- Settlement shines light on dark money as 2020 election nears
- Schwab, energy companies also contributed to nonprofit
PayPal co-founder Peter Thiel and casino magnate Sheldon Adelson were among the big funders of a GOP allied nonprofit group whose names were disclosed following court challenges to lift the cloak of secrecy surrounding dark money.
Their donations to the nonprofit, Americans for Job Security, were revealed after a long court battle and a settlement with the Federal Election Commission. While similar groups continue to pour hundreds of millions of dollars into elections without revealing donors, recent court rulings have signaled donors can’t always rely on promises of anonymity. Dark money is the term used by critics for campaign spending that is funded by undisclosed donors.
“These people tried to get around the law and keep their massive political money secret. It took a long time, but transparency and the rule of law prevailed,” said Noah Bookbinder executive director of the watchdog Citizens for Responsibility and Ethics in Washington (CREW), which spearheaded the legal battle to reveal the group’s donors.
Americans for Job Security spent more than $20 million for campaign ads aiding Republican candidates in the 2010 and 2012 elections, according to disclosures with the FEC. The group acknowledged that it was a regulated political action committee subject to disclosure rules after years of legal wrangling. A settlement with the FEC required it to file a new report listing its donors, which was posted on the agency’s website Oct. 25.
“It’s not a surprise to see that AJS’s donors included some of the richest people in America, major political players, corporations and PR firms, but it is still shocking to see them all listed out,” said Bookbinder.
(Photographer: Kiyoshi Ota/Bloomberg via Getty Images)
Adelson — head of Las Vegas Sands Corp. — his wife Miriam, and Robert McNair — the former owner of the NFL’s Houston Texans who died in 2018 — along with Thiel gave contributions totaling $2 million to AJS. Corporations giving $1 million or more to the nonprofit included oil and gas exploration companies Continental Resources Inc. and Devon Energy Corp., as well as Hensel Phelps Construction Co., the new disclosure report shows. The group also supported campaigns battling California ballot initiatives, including a measure to increase taxes.
Groups that don’t disclose their donors have spent more than $960 million over the last decade and are on track to exceed $1 billion during the 2020 election, according to a report from the watchdog group Issue One. In the 2018 midterms, non-disclosing liberal groups allied with Democrats outspent Republican-allied groups for the first time since the 2010 Supreme Court decision in Citizens United v. FEC which allowed unlimited campaign spending by corporations and unions.
Donors can still give to campaign spending groups that promise secrecy, but “the likelihood of remaining anonymous forever is significantly diminished” due to recent rulings favoring disclosure, said election law attorney Brett Kappel in a phone interview.
Groups wanting to maintain confidentiality must be more careful about not spending too much of their money on campaign messages, said Kappel, who is a partner at Akerman law firm. The law allows nonprofit business groups governed by Section 501(c)(6) of the tax code, such as AJS, to spend no more than half their yearly budget on election activities.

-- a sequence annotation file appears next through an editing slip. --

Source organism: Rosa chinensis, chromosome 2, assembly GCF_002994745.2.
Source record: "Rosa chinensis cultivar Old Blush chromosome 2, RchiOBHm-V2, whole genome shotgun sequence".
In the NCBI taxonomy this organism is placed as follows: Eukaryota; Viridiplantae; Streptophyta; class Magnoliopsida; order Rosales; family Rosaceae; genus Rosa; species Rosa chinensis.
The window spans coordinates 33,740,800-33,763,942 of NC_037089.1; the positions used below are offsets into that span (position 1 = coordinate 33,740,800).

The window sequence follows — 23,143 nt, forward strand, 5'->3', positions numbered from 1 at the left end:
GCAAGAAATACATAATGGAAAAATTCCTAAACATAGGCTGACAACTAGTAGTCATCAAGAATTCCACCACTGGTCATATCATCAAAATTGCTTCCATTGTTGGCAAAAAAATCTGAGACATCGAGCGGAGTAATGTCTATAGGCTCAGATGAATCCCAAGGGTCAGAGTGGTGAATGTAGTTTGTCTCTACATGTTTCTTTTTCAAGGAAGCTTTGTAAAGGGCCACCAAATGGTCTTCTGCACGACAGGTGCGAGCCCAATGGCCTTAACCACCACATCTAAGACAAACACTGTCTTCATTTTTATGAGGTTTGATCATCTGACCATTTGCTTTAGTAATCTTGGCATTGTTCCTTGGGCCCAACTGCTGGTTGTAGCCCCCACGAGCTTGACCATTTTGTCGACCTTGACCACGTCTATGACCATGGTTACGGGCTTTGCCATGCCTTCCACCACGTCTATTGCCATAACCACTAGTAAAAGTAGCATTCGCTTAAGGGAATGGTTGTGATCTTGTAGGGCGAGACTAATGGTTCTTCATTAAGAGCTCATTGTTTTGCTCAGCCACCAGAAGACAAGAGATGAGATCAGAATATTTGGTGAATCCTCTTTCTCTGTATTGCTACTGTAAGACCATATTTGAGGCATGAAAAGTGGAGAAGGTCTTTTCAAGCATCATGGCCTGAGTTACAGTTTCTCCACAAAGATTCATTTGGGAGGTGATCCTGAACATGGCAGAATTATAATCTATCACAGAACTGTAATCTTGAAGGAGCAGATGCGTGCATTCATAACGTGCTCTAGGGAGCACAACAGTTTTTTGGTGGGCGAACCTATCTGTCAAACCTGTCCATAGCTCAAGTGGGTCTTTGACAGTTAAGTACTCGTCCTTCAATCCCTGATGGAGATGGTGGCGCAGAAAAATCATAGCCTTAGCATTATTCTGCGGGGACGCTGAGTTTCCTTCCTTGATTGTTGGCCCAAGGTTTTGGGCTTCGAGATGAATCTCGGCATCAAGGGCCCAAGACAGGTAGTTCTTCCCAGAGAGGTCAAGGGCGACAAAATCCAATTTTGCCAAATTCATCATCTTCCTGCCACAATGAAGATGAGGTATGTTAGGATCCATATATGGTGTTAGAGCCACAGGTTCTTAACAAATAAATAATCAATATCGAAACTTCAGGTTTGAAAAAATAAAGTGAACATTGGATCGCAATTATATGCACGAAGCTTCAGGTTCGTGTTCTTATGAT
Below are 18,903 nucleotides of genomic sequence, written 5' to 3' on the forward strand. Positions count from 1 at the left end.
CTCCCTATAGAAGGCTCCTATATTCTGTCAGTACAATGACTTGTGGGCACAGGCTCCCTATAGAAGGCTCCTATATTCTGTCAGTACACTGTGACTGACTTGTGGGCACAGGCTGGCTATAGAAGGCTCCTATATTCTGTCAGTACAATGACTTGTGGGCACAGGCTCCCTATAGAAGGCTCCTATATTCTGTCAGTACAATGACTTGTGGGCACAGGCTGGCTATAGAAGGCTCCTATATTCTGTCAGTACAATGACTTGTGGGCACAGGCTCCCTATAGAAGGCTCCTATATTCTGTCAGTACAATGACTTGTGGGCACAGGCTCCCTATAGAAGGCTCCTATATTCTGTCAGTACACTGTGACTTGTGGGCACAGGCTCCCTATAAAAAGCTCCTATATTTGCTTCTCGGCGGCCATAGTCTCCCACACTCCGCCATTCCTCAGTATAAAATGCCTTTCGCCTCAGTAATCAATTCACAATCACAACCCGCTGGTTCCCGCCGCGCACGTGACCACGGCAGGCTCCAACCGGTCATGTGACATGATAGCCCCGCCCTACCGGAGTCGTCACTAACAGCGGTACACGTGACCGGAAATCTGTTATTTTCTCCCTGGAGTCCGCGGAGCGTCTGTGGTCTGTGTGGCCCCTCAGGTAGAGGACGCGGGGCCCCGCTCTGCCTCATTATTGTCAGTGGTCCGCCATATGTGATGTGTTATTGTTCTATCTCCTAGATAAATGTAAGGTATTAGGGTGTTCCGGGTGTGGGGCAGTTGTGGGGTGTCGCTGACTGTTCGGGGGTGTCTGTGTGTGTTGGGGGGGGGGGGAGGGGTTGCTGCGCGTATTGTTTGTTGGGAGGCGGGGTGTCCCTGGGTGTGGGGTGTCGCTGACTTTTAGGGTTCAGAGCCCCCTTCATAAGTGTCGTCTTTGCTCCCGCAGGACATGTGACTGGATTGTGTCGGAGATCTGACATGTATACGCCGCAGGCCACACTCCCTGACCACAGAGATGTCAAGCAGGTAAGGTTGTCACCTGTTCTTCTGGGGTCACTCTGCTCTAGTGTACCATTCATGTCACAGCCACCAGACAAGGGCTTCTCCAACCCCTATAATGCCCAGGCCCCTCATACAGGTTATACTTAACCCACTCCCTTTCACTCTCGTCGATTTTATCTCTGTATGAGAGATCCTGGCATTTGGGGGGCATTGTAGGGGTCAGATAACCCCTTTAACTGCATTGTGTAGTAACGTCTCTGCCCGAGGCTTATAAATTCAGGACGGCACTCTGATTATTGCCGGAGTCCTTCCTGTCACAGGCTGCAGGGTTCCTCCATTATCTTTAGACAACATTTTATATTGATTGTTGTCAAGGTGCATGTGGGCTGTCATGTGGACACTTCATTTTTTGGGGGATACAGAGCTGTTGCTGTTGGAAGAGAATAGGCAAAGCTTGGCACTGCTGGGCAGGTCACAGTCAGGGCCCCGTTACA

Opponents of disclosure warn that forcing greater transparency for groups speaking out on controversial policy issues could suppress free speech across the board. Alex Baiocco of the nonprofit Institute for Free Speech, a critic of campaign finance regulation, noted that some liberal groups like the American Civil Liberties Union have lobbied against increased donor disclosure.
“Although it’s often lost in the discussion, nonprofit donor disclosure laws affect groups across the ideological spectrum,” Baiocco said in a recent blog post. Disclosure requirements undermine democratic debate by threatening free speech and privacy in association, he said.
AJS had promised its donors they would never be revealed. The group’s president, Stephen DeMaura, told the FEC in a deposition that avoiding donor disclosure was a major factor in how and where the nonprofit decided to conduct its activities, according to a report from the FEC general counsel’s office.
DeMaura and his attorney, William Canfield, didn’t respond to requests for comment.
Some AJS donors had been previously disclosed, following a 2013 settlement of a California campaign finance case involving ballot initiative campaigns. These included Charles Schwab, founder of the securities trading firm, Anthony Pritzker, an heir to the Hyatt Hotel fortune and major Republican donor, as well as entrepreneur Eli Broad.
Schwab was among the biggest funders of AJS. He provided more than $12 million, according to an analysis by CREW. The contributions by Broad and Pritzker were notable because Broad is known as a major Democratic campaign donor and Pritzker’s brother, J.B. Pritzker, is the Democratic governor of Illinois.
AJS received funding through a network of conservative donors linked to Koch Industries Inc., its chairman Charles Koch and his brother David Koch, who died earlier this year. The group received money from a separate nonprofit called the Center to Protect Patient Rights formed in 2009 by political consultant Sean Noble and funded by contributions first made at a retreat for donors of the Koch network, reports filed with the FEC in 2017 show. Noble used the money for TV ads attacking Democrats for backing President Barack Obama’s signature health care law. Opposition to that law helped Republicans take the House majority in 2010.
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